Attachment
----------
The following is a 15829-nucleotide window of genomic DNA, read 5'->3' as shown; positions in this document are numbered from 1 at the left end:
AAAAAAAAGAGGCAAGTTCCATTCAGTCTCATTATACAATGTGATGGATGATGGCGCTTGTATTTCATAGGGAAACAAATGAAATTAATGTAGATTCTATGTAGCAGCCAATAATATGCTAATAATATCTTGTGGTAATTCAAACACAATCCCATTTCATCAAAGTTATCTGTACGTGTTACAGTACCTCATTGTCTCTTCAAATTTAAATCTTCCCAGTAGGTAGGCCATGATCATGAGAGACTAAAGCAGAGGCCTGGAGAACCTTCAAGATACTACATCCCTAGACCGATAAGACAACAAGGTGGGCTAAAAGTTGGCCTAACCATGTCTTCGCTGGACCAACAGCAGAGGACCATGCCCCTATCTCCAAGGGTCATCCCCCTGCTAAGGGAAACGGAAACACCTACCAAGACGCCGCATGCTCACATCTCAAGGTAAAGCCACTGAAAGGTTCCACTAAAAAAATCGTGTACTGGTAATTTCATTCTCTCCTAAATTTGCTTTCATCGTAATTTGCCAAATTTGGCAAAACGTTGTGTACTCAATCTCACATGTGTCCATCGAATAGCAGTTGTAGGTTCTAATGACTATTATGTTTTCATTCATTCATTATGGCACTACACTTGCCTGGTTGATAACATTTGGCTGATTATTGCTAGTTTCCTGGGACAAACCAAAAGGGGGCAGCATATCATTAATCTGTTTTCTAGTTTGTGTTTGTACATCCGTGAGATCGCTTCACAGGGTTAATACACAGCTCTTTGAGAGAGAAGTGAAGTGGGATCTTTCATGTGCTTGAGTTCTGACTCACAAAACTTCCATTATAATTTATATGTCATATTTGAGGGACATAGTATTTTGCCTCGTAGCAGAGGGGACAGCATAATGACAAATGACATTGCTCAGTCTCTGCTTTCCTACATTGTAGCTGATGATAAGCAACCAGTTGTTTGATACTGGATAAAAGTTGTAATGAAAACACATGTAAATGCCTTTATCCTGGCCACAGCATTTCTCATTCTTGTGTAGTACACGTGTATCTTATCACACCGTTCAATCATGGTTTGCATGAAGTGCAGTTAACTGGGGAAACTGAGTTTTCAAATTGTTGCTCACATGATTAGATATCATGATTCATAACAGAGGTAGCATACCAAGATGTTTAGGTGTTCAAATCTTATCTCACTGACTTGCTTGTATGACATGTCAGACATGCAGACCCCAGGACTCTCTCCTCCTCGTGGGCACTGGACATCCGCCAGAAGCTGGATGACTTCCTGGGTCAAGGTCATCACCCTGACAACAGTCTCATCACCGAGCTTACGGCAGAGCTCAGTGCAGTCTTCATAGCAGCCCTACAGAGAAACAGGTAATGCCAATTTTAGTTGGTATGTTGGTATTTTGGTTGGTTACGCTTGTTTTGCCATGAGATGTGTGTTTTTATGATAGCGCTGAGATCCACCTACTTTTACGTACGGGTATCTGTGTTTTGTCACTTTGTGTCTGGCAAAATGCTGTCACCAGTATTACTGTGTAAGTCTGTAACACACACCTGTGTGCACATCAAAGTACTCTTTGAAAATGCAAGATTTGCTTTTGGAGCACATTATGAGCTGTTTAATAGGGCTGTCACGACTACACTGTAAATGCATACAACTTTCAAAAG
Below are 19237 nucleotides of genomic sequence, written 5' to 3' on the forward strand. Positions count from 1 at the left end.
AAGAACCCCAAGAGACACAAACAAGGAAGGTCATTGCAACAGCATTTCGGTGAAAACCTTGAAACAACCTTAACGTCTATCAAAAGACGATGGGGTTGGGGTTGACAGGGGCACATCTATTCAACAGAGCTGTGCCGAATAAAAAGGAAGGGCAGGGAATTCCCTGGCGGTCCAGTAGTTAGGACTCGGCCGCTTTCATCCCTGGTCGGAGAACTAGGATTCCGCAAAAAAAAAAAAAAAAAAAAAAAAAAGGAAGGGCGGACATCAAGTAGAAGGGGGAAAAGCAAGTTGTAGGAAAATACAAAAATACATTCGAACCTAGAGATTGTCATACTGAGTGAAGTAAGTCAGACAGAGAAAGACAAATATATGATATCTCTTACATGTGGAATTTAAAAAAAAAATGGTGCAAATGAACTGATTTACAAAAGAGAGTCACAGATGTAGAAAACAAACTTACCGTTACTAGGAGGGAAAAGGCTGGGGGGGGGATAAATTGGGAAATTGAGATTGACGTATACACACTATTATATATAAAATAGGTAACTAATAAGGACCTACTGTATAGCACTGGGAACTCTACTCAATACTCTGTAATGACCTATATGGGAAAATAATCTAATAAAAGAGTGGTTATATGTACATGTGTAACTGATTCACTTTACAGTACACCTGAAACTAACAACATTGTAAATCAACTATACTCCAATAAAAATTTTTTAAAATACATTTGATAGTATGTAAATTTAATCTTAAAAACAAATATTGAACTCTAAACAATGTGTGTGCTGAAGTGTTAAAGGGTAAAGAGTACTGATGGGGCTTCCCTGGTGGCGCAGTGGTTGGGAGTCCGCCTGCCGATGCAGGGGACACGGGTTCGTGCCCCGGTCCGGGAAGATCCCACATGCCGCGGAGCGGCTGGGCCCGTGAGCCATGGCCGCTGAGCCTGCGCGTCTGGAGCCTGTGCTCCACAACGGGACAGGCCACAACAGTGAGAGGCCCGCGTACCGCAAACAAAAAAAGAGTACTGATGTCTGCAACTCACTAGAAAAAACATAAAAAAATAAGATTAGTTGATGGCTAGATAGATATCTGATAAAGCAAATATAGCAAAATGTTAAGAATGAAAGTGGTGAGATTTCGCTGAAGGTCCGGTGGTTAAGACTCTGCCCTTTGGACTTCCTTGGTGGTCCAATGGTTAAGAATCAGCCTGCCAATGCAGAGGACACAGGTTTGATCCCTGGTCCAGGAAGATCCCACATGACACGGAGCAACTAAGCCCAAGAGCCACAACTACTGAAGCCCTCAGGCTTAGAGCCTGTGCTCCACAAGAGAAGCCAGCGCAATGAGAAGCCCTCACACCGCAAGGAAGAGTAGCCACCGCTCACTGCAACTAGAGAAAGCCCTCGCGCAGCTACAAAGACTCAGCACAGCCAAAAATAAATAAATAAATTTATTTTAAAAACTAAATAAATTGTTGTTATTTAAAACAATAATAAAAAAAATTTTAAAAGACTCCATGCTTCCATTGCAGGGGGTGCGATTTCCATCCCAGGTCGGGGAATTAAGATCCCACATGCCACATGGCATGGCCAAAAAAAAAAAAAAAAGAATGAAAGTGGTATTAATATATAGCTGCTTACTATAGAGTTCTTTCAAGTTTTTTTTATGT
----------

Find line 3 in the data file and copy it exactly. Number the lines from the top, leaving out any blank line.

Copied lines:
Below are 19237 nucleotides of genomic sequence, written 5' to 3' on the forward strand. Positions count from 1 at the left end.